This latter view has been shared by Hawaii wildfire specialist Dr. Clay Trauernicht, since at least 2014, when he released research warning that nonnative vegetation posed a serious threat to the islands. He has also blamed the 2023 tragedy on poor planning and reforestation efforts. Trauernicht is a faculty specialist at the University of Hawaii's Department of Natural Resources and Environmental Management.

Energy companies are now being sued for gross negligence in the lead-up to the deadly blazes. According to one lawsuit, the power company "knew of the extreme fire danger that high winds posed to their overhead electrical infrastructure," like potential power lines collapsing, but "chose not to deenergize their power lines during the High Wind Watch."

To make matters worse, the lawsuit, which was filed on August 12, alleges that the companies also "chose" not to deenergize even after power lines fell "and were in contact with the vegetation or the ground."

Time Magazine reports that Hawaiian Electric reportedly powers 95% of Maui.

Although the company never had a power shutoff plan like many other states do, Hawaiian Electric spokesman Jim Kelly told CNN that precautionary shut-offs have to be arranged with first responders. “Electricity powers the pumps that provide the water needed for firefighting” Kelly explained.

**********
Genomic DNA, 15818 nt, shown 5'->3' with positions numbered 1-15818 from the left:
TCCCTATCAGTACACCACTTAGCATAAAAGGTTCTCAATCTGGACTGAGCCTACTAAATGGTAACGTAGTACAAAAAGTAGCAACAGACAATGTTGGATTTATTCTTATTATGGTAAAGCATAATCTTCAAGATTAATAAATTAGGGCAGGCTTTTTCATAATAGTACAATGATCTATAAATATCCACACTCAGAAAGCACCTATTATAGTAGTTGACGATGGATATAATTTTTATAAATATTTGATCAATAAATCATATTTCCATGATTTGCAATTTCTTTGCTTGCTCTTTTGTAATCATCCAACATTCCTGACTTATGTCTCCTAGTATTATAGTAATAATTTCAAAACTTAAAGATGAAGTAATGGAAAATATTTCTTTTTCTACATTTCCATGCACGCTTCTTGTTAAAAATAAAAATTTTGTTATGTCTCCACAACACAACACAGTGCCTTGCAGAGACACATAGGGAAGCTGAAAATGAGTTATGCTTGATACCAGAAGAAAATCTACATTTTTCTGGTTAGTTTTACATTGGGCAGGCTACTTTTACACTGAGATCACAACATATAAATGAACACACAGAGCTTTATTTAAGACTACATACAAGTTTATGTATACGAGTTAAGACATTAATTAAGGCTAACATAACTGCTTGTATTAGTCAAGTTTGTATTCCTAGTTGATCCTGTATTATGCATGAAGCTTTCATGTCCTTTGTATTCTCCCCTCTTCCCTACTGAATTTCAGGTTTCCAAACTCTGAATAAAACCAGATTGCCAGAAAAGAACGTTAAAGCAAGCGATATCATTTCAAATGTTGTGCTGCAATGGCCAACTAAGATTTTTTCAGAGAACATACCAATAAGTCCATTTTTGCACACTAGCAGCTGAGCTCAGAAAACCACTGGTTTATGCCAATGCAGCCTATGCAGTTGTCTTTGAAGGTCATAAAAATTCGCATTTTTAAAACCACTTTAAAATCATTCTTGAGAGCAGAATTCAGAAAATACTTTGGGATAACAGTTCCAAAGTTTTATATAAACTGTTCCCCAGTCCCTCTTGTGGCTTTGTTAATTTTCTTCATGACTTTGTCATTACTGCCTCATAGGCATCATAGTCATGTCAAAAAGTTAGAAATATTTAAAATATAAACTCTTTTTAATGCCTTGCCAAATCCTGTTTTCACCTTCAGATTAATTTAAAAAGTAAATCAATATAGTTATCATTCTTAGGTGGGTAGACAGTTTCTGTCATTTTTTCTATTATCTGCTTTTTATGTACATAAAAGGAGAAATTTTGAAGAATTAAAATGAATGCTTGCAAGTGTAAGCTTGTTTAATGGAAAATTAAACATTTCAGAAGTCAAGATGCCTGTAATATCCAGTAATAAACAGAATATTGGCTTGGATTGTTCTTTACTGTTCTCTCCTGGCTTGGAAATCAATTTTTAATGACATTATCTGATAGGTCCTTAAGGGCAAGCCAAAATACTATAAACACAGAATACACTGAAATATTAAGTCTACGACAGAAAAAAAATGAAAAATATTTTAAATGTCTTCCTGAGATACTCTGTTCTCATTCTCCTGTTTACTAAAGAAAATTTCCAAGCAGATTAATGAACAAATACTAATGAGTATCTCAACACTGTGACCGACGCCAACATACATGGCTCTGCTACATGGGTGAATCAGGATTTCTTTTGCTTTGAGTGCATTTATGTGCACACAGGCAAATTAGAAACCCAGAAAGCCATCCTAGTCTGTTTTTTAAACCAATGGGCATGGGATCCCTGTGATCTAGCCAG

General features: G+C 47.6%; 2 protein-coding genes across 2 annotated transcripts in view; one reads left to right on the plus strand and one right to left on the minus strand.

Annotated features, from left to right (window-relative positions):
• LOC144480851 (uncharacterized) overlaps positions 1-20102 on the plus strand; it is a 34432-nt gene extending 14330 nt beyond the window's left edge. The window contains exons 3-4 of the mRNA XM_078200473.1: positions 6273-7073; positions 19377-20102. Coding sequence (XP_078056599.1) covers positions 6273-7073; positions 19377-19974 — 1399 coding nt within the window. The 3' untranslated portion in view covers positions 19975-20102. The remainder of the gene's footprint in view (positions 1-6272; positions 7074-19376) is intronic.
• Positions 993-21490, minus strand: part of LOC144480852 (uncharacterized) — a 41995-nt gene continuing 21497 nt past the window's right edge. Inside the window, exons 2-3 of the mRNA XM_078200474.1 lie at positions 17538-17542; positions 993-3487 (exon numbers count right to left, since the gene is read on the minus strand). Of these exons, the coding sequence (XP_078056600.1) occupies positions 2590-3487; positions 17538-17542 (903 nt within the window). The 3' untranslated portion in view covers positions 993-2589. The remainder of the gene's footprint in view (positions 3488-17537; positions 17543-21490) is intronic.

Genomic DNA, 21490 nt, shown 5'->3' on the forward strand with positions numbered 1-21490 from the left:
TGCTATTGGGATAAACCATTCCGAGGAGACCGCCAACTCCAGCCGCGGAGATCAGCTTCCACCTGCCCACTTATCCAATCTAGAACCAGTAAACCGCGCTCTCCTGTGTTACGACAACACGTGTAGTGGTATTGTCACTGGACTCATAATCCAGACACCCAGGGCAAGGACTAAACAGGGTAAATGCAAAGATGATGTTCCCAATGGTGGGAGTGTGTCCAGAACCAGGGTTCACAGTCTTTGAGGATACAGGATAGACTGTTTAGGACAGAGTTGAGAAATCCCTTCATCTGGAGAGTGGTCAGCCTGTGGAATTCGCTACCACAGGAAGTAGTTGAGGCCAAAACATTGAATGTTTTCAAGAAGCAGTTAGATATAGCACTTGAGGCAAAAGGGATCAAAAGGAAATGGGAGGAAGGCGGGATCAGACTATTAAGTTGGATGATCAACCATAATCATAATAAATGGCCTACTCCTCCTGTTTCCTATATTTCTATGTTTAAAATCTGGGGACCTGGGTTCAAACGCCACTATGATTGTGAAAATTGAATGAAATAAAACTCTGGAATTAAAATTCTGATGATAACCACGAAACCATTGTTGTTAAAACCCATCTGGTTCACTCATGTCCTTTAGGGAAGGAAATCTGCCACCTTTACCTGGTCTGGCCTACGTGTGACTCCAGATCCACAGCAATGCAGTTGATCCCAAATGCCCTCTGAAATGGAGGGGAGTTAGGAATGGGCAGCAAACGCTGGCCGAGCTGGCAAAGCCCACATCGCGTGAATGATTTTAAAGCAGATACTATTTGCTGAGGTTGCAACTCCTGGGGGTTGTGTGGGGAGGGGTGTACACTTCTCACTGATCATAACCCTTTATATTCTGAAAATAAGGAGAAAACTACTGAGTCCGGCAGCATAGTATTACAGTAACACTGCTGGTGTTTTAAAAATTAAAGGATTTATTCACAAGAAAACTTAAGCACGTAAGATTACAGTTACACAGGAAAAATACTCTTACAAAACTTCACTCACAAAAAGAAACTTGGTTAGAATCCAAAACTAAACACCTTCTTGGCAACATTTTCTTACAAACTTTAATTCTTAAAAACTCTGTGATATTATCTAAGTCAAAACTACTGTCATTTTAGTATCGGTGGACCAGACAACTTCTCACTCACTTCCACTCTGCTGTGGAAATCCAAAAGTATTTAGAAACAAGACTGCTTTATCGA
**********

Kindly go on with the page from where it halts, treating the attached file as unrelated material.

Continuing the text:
Morano cited a "total failure of the emergency alert system, which never issued any sirens to warn the locals about the impending fire threat."

After the destructive Maui wildfire of 2018, Maui County released a report on "wildfire prevention and cost recovery" in which "prevalence of combustible materials," "Poorly maintained and overgrown properties," grasses, and "low hanging, failure, or shorting of aboveground power lines" are all listed as admitted causes of wildfires, but not much seemed to change between then and now.

Meanwhile, the non-profit Institute for Energy Research’s Distinguished Senior Fellow Dan Kish is being cautious about who and what to blame for the tragic fires. Kish also explained that the solution proposed by many climate activists would only make things worse.

"It's too early to blame the Maui fires on carbon dioxide in the atmosphere… [and] it's probably too early to blame them on downed power lines, too, until all the facts are in," Kish said. "What is fascinating is that the same people who are blaming it on the climate are also pushing for Biden's massive expansion of power line transmission capacity in his Green New Deal, which would increase the likelihood of such fires in the future."

Echoing other experts, Kish also noted the alleged "bad land management," which has fanned the flames of wildfires in other parts of the world, such as Canada and California, as of late.

"The same voices who hysterically blame everything on the climate also oppose forest and land management," Kish concluded.

Follow Addison on Twitter.